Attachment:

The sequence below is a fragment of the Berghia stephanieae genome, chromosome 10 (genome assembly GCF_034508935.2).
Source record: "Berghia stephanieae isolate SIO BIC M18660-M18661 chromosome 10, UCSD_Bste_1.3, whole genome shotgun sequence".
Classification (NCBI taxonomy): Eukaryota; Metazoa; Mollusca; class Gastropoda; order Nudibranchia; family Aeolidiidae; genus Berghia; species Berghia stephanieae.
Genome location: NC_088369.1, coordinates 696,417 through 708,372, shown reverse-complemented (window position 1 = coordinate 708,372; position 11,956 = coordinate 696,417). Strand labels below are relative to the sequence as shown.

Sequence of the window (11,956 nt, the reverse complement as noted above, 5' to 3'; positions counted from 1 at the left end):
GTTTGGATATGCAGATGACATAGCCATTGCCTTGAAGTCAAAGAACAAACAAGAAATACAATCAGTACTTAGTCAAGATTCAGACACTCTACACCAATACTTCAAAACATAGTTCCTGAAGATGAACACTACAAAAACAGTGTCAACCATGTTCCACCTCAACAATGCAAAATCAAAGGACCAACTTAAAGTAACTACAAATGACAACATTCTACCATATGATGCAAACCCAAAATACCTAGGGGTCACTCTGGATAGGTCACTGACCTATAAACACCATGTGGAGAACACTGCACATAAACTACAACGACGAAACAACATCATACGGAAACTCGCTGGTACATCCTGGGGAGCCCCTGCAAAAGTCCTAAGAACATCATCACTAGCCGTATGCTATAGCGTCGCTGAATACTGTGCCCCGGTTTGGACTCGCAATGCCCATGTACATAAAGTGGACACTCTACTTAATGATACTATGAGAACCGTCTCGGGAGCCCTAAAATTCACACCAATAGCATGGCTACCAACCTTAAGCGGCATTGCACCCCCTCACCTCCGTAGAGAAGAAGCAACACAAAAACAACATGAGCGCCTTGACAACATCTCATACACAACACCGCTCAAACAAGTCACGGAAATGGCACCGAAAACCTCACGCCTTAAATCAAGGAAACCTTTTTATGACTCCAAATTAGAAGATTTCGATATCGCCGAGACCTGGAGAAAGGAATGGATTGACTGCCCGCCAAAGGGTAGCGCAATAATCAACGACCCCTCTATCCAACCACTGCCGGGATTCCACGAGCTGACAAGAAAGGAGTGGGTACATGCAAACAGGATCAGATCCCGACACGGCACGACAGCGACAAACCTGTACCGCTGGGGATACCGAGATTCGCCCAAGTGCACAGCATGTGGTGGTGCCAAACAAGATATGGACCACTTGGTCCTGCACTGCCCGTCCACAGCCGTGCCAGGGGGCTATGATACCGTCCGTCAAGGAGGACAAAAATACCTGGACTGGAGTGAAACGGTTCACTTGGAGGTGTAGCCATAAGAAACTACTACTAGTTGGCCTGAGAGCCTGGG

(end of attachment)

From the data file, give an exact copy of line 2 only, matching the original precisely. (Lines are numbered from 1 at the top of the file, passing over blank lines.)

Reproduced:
Source record: "Berghia stephanieae isolate SIO BIC M18660-M18661 chromosome 10, UCSD_Bste_1.3, whole genome shotgun sequence".